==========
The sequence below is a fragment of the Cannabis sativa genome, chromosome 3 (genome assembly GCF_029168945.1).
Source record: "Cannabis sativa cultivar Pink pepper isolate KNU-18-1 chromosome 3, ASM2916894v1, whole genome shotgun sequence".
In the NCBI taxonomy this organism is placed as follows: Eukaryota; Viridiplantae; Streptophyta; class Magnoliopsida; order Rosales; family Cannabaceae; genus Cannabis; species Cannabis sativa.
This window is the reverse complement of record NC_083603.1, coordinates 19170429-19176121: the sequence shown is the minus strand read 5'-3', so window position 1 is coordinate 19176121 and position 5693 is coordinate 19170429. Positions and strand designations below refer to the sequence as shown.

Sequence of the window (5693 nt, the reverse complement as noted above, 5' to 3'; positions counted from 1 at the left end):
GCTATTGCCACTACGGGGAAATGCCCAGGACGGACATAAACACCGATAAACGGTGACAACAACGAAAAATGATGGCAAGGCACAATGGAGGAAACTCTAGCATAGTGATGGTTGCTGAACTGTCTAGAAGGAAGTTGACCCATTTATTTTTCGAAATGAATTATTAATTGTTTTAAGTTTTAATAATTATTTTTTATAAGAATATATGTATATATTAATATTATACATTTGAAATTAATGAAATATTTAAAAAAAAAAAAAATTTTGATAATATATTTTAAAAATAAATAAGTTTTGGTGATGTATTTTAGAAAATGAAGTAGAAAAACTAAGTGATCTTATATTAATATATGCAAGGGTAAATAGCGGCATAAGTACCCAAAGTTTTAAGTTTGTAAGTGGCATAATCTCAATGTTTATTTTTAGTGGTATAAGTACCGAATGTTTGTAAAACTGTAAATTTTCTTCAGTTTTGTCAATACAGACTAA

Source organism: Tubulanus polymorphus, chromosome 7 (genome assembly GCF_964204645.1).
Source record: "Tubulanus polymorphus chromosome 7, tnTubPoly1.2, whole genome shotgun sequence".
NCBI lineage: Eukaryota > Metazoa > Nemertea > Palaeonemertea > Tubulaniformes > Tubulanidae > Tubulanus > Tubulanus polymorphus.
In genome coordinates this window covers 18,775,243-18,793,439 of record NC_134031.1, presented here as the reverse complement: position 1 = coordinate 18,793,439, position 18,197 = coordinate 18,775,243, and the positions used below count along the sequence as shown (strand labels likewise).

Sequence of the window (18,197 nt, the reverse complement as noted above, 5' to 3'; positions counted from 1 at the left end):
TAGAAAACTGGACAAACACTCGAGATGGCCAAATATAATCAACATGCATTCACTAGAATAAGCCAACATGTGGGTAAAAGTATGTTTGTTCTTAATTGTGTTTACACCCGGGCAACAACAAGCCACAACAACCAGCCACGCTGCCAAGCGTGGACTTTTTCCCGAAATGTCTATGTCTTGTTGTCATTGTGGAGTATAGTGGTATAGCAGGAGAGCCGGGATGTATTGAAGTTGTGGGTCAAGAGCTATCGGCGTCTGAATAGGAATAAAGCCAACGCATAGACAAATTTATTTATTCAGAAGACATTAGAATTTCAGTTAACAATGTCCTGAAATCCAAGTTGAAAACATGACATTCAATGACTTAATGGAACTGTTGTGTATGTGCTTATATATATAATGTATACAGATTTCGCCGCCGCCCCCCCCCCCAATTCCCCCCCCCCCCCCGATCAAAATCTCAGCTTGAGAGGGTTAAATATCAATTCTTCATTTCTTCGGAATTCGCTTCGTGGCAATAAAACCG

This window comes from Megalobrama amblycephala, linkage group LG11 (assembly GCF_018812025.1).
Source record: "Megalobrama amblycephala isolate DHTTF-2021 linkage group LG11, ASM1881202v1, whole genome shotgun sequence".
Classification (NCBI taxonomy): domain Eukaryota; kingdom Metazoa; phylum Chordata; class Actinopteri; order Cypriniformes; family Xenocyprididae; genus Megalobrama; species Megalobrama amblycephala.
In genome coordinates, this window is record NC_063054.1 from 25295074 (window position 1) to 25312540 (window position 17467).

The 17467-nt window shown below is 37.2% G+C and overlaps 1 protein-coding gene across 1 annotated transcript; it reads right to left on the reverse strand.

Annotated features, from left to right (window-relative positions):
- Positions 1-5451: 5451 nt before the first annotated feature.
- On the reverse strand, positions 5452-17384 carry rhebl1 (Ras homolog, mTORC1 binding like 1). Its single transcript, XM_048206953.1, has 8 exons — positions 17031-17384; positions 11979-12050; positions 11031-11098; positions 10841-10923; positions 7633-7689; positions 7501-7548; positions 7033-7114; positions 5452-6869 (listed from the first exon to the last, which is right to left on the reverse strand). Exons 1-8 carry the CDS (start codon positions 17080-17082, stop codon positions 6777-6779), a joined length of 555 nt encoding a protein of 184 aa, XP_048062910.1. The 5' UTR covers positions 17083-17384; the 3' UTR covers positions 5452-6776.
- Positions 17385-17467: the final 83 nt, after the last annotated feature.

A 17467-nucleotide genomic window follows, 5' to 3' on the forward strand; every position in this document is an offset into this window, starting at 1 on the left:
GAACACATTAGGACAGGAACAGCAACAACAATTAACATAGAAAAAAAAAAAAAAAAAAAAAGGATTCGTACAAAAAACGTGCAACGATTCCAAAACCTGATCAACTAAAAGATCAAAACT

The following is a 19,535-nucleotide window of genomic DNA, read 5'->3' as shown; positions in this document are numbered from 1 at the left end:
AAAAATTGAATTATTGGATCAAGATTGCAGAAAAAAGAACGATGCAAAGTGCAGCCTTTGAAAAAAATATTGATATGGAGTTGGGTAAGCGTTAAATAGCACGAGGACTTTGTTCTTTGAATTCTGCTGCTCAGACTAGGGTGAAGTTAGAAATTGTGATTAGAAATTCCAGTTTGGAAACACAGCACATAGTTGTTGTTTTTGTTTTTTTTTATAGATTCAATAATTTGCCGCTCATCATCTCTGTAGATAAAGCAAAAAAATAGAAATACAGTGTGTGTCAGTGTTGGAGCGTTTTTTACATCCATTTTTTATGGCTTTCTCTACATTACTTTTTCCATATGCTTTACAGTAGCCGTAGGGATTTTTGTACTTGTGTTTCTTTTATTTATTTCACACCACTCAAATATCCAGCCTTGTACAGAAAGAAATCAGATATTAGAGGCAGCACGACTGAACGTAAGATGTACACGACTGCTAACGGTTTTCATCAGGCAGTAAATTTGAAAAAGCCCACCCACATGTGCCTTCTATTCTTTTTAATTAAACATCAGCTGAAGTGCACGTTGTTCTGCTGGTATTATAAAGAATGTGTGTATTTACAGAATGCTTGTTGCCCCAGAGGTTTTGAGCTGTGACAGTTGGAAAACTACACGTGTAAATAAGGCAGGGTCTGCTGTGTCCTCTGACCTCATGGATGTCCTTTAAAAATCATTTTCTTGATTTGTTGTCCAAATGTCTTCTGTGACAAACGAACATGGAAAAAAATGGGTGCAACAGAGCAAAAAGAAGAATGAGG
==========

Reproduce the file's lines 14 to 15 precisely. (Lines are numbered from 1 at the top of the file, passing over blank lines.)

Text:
Source record: "Megalobrama amblycephala isolate DHTTF-2021 linkage group LG11, ASM1881202v1, whole genome shotgun sequence".
Classification (NCBI taxonomy): domain Eukaryota; kingdom Metazoa; phylum Chordata; class Actinopteri; order Cypriniformes; family Xenocyprididae; genus Megalobrama; species Megalobrama amblycephala.